Daddy’s Hillsborough patients often bartered medical care in exchange for country ham, scuppernong wine, veggies, jams, pickles and home-smoked BBQ. This girl got addicted to the real, hickory-smoked Q during her first visit to Lexington’s BBQ Festival.
Then, in 1987, there I was on 59th Street and Fifth Avenue near the Plaza and a huge golden statue of General Sherman being led by an angel on the way to burn Atlanta.
I had a $25,000 “pig cart,” that “lived” in a cart motel, a 20-minute push uphill. We had to import our hickory- smoked Lexington style Q hand stoked and smoked from Fuzzy’s in Madison, N.C.
Despite consistent stealing of cash by vendors, sugar packs that the addicts loved, Nor'easters to freezing rain, and yellow jacket attacks, every homesick Southerner found us. They came and then, they came back.
And, in 1994 they followed this North Carolina girl to the tiny pig joint known as Zacki’s PBQ way up on 92nd and Second. Diane Sawyer patiently waited in line. Raleigh born Dick Jenrette of Donaldson, Lufkin & Jenrette came. Charlie Rose had to have his Brunswick stew fix every week. The Red Clay Ramblers dined after doing a New York City show.
The New York Rangers, opera singers, every Southerner north of the Mason-Dixon line showed up to “put some taste around their waste” and inhale that addictive BBQ sandwich. And then the embezzler, in the guise of a marketing guru, came and did what any intentional crook would do; steal. Having to close my beloved little joint took the wind out of me.
Twenty-three years later, here I am in Durham, N.C., still smelling a little smoky, but risen from the ashes ... and I make Lexington Style BBQ and teach my personal chef clients “How too.”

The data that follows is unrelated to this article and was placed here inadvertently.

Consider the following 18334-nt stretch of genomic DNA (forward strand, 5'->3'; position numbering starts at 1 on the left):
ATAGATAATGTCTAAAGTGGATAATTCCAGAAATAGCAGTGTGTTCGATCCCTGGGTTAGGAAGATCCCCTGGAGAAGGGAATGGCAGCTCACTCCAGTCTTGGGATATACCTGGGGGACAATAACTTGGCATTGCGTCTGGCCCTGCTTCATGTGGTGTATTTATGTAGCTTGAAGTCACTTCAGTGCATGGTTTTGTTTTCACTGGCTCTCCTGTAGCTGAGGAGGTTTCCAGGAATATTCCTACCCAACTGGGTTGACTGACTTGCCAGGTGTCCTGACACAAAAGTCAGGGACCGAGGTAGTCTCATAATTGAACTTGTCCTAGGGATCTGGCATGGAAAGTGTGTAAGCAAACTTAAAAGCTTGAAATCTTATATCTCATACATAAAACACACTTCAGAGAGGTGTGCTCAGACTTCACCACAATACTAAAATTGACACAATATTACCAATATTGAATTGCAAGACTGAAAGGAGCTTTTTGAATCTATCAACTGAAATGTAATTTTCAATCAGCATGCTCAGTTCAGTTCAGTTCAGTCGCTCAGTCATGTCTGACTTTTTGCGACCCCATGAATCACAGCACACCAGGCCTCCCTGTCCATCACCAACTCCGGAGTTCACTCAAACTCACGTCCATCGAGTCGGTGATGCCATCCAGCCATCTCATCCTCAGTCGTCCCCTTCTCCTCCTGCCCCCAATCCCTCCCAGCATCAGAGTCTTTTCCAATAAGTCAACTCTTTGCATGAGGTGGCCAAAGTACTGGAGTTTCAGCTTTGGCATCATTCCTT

Previously in New York, my part-time job as a stylist for Martha Stewart gave me an opportunity to celebrate North Carolina barbecue. We did a chapter in her book “More Entertaining Menus,” and she challenged me to teach the backyard cook how to get the same results in less time. Golden rule? You must use hickory as the main component for a smoke flavor, or it just is NOT Lexington Style Q.
Since then, I have discovered a better way of getting that taste and tenderness. It is called the Cameron’s Grill and is a stainless steel box which can stretch over an open fire or across two burners on your stove top. You put hickory chips into the bottom that emit smoke as the heat increases. Of the local joints I have tried locally, I must say Hillsborough BBQ is a favorite. Backyard BBQ on Highway 55 does pit cooking, and if you want to be a little more into cloth napkins, The Pit is a good place to go.
Want to rent your own smoker and purchase some pork shoulders? Head over to Alston Avenue and Inscoe Tom Wholesale Meat. And, if you really wish a barbecue entertainment night, I can pull in my ole UNC cheerleader friend, Bob Garner. Bob is a TV personality, pit master and connoisseur of North Carolina BBQ. We can offer you an evening of BBQ stories and a memorable feast. Imagine authentic smoked Q, served with my mom’s Brunswick stew, some not over-killed collard greens, little corn muffins to soak up the pot likker, potato salad … and then, for dessert, banana pudding with ginger snaps or a fresh blueberry cobbler.
And, mmmmmm, how yummy is that!
Zacki Murphy of Zacki’s Culinary Creations traveled the world as a Ford model and worked with Martha Stewart as a food stylist offering her knowledge of “The South”: South Vietnam, South America, South Africa, South of France, and most of all, her beloved South of North Carolina.